But senators broke from a long huddle on the Senate floor with Mr. McConnell on Friday night to say they were more optimistic that a deal was within reach. Mr. McConnell, White House aides and Mr. Reid were to continue talks on Saturday, aiming for a breakthrough as soon as Sunday.
With the House set to return to the Capitol on Sunday night, Mr. Boehner has said he would place any Senate bill before his chamber and let the vote proceed and the chips fall. The House could also change the legislation and return it to the Senate.
If the Senate is able to produce a bill that is largely bipartisan, there is a strong belief among House Republicans that the same measure would easily pass the House, with a large number of Republicans.
“I’ve got a positive feeling now,” said Senator Kay Bailey Hutchison, Republican of Texas, who said a burst of deal-making talk broke out as soon as the leaders returned to the Capitol.
Mr. Boehner appeared to recognize that he was no longer dictating terms. According to the aide, the speaker said repeatedly, “Let us know what you come up with, and we’ll consider it — accept it or amend it.”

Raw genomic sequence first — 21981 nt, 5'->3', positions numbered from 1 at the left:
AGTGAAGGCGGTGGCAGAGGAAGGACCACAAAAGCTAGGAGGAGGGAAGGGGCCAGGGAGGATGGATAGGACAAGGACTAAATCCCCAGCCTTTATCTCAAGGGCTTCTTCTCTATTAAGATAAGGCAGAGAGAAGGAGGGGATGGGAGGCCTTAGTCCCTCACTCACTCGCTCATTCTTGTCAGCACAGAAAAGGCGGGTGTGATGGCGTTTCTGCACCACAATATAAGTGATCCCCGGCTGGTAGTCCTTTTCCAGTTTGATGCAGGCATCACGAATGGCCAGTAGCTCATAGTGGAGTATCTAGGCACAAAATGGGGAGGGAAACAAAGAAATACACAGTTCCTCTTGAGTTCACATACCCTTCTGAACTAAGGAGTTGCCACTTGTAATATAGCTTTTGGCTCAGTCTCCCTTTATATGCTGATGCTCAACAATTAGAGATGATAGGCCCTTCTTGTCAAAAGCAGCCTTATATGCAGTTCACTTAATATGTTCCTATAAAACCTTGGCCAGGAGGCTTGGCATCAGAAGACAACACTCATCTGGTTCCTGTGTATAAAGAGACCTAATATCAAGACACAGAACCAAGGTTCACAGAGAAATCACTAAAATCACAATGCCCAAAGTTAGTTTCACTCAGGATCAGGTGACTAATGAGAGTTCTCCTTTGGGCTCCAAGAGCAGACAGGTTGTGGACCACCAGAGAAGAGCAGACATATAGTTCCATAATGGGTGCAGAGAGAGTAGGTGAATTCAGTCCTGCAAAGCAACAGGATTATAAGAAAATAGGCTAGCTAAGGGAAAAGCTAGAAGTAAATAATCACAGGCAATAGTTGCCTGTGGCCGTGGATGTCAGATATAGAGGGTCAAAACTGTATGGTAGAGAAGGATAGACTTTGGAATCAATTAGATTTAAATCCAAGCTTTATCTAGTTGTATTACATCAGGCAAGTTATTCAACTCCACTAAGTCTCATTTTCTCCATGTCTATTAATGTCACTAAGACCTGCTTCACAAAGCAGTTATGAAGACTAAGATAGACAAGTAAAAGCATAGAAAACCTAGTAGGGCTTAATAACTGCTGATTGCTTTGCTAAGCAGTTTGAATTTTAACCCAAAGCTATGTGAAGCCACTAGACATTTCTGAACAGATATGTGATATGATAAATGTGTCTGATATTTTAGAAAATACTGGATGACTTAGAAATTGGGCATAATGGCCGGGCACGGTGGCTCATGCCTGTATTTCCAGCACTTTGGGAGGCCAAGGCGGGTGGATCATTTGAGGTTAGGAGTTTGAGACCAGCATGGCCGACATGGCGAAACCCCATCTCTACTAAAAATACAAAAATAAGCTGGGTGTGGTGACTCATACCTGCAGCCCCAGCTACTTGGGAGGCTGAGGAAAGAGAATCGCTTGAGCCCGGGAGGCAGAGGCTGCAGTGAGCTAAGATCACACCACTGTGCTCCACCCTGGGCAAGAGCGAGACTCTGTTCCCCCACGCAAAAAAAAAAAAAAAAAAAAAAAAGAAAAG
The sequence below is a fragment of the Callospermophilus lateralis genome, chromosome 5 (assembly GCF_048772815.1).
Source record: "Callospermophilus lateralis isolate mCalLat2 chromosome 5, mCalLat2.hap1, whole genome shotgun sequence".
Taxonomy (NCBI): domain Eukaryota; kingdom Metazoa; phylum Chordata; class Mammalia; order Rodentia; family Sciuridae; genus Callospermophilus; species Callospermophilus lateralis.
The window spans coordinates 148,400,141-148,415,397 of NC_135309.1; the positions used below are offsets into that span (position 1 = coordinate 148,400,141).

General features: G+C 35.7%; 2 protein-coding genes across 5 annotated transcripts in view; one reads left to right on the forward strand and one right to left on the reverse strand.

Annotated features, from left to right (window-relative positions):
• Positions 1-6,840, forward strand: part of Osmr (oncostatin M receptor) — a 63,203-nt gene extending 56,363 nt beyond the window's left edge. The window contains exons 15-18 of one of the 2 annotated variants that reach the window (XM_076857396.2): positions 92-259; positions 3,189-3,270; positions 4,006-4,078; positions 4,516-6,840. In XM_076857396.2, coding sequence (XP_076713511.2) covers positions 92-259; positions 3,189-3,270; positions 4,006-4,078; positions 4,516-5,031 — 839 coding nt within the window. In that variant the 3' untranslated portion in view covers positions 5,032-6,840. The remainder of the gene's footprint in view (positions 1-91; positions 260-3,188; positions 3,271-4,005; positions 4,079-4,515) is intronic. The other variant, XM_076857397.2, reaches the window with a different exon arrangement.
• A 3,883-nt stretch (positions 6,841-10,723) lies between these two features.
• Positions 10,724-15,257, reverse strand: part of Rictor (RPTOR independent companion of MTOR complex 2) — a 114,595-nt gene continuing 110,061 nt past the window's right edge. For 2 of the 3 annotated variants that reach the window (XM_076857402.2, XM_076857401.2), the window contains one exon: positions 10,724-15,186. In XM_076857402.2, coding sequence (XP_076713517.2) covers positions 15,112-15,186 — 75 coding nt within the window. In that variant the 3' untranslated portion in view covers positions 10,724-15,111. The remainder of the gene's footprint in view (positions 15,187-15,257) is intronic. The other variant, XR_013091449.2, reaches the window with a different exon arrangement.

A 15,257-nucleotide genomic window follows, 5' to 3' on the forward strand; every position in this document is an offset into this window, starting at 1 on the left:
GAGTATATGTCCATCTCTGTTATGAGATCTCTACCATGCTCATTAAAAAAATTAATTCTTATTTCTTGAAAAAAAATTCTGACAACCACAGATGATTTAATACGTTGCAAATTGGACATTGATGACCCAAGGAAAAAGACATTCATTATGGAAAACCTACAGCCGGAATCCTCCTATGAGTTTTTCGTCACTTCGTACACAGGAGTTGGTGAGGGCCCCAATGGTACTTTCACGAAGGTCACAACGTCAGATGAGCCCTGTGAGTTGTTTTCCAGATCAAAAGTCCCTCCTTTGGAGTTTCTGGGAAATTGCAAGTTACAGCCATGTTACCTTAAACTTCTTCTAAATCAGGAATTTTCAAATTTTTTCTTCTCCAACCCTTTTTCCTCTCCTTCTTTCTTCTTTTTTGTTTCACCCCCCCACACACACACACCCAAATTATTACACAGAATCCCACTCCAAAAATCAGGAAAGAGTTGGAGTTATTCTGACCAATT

After the meeting, Mr. Obama and officials at the White House appeared visibly optimistic. The president was cheerful with his aides before he walked into the Brady Press Briefing Room to deliver his remarks before assembled reporters. A person briefed on the meeting described a “give and take” atmosphere.
From Bloomberg - “An opportunity for a real result”
“For the first time, you’re seeing an opportunity for a real result rather than the phony-baloney acts that they’ve been engaged in,” said Senator John McCain, an Arizona Republican. “Republicans know that they’re losing the PR battle but the president knows that history will judge him.”
If Congress doesn’t act, taxes would rise by more than $3,400 per household, automatic spending cuts would start taking effect and expanded unemployment benefits would lapse. If there is no resolution soon, the economy would likely go into recession in the first half of 2013, according to the Congressional Budget Office.
The absence of a debt ceiling agreement would make the limit on U.S. borrowing authority the next major event forcing a fiscal debate. Republicans plan to use it as leverage to force Obama to accept spending cuts.
From Reuters - “Deal can easily be retroactive”
“Regardless of whether the government resolves the issues now, any deal can easily be retroactive. We’re not as concerned with January 1 as the market seems to be,” said Richard Weiss, a senior money manager at American Century Investments.
S&P rating agency said on Friday the fiscal cliff impasse did not affect the U.S. sovereign rating. That lifted the immediate threat of a downgrade from the agency, which cut the United States’ triple-A rating in August, 2011 in an unprecedented move after a similar partisan budget fight.
Updated charts and comments available via Twitter (@CiovaccoCapital).